Infections cause serious illnesses, often resulting in death. The Ebola epidemic is a well-publicized example, but it is a rare illness. More common infections include influenza, pneumonia, urinary infections, and bronchitis. How do we catch these illnesses? The source of these infections can be contact, as can happen in a hand shake, droplet infection from coughing as with influenza, or contamination by body fluids as with Ebola. Current recommendations to reduce infectious spread of disease, even for Ebola, include avoiding contact and using hand washing.
In clinical medical practices, physicians and nurses often give patients a welcoming and supportive atmosphere by shaking hands, sometimes hugging, and occasionally giving pats on the shoulder. These gestures enhance patient physician relationships. Or at least, they have in the past.
Recently, a new viewpoint has just been published. They make a strong argument for greetings at a distance, and totally banning the hand shake (and presumably the hug and pat also) from all health care settings. Another study has shown that doing a hand bump transmits fewer germs than shaking hands.
Interestingly, the common social custom of hand shake dates back to the Greeks who used the open palm to indicate trust. More scientifically, recent studies have shown that brain activity has more positive attitudes associated with hand shakes. Trust is today what we continue to seek between doctors and patients. But hand contact transmits diseases, and is the rationale for recommendations for required hand washing in patient care.
Do we doctors do it? Hospital worker compliance with hand washing averages only 40 percent. Some studies are as low as 35 percent! In my experience, my patient and visitor compliance is much lower than physician compliance.
So what have we done to reduce the risk of infection due to contact between patients and their health care workers? Alcohol based hand rubs (e.g. Purell and others) have become very common, including in my office. But such rubs have only limited activity against some germs, such as Clostridium difficile (a common condition causing severe diarrhea and fever), and Norovirus (produces diarrhea). But alcohol sanitizing hand rubs containing over 60 percent alcohol are generally effective against most common germs.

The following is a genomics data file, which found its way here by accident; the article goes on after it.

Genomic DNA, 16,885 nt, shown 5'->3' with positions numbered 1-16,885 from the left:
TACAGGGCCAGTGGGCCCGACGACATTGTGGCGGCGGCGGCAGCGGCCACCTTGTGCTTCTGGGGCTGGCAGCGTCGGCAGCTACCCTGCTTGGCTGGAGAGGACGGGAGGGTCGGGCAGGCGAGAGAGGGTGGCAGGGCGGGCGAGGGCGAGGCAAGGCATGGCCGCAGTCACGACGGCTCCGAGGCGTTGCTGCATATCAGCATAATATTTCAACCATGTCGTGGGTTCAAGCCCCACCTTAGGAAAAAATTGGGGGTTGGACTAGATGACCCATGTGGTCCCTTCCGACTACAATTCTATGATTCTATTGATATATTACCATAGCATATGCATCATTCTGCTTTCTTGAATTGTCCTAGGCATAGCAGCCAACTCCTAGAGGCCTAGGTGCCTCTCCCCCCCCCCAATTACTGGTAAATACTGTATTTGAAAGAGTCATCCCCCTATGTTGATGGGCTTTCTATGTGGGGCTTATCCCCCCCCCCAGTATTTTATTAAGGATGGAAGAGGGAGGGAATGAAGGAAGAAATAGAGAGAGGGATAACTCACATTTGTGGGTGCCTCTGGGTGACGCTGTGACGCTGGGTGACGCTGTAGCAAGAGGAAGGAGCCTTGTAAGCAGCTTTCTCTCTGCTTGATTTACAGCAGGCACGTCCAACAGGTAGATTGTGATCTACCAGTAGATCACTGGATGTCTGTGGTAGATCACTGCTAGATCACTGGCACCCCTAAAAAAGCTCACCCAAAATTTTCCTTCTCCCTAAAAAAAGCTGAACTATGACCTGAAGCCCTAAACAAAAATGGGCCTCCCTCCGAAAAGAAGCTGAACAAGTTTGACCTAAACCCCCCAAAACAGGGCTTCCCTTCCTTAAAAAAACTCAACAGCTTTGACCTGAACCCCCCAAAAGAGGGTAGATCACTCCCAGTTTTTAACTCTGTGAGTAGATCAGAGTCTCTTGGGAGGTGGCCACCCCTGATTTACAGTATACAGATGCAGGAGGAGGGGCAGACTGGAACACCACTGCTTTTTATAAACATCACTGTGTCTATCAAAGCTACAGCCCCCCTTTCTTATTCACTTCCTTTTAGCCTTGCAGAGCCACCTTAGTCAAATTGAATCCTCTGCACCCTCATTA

Here are Dr. Cary's tips for you to prevent infection in the health care setting.
•Make it your rule to always wash your hands or use an alcohol hand rub every time before and after entering a doctor's office or hospital or medical facility of any kind.
•Follow the official guidelines for hand washing, and use soap and running water, lather for 20 seconds, and dry with a clean towel.
•Use alcohol rubs or sanitizers if your hands have been clean and are not contaminated with dirt, soil or waste. If they are contaminated, use hand washing and dry towels after.
•Insist that your doctors, nurses, technicians, and aid workers wash their hands before touching you or your food to reduce risks of infection. For more information on talking with your doctors and nurses in the hospital, see my book Surviving American Medicine.
•If you want to shake hands, have a pat on the back or a hug from your physician, wash your hands after to be sure you remain healthy.
•Do not visit people who have infections. If you must visit, avoid touching as much as possible.
Social gestures are important to feel welcome, express trust, show gratitude, and conclude visits with a hopeful tone. Find the best way between you and your doctor to have these feelings (a bump, a wave, a Namaste, a bow or even a hand shake), but do not increase your risk of infection in the process. Put in place a better, safer habit not only for yourself, but also everyone in your family. Always be aware of others as a possible source of illness, and be cautious in how you interact with people.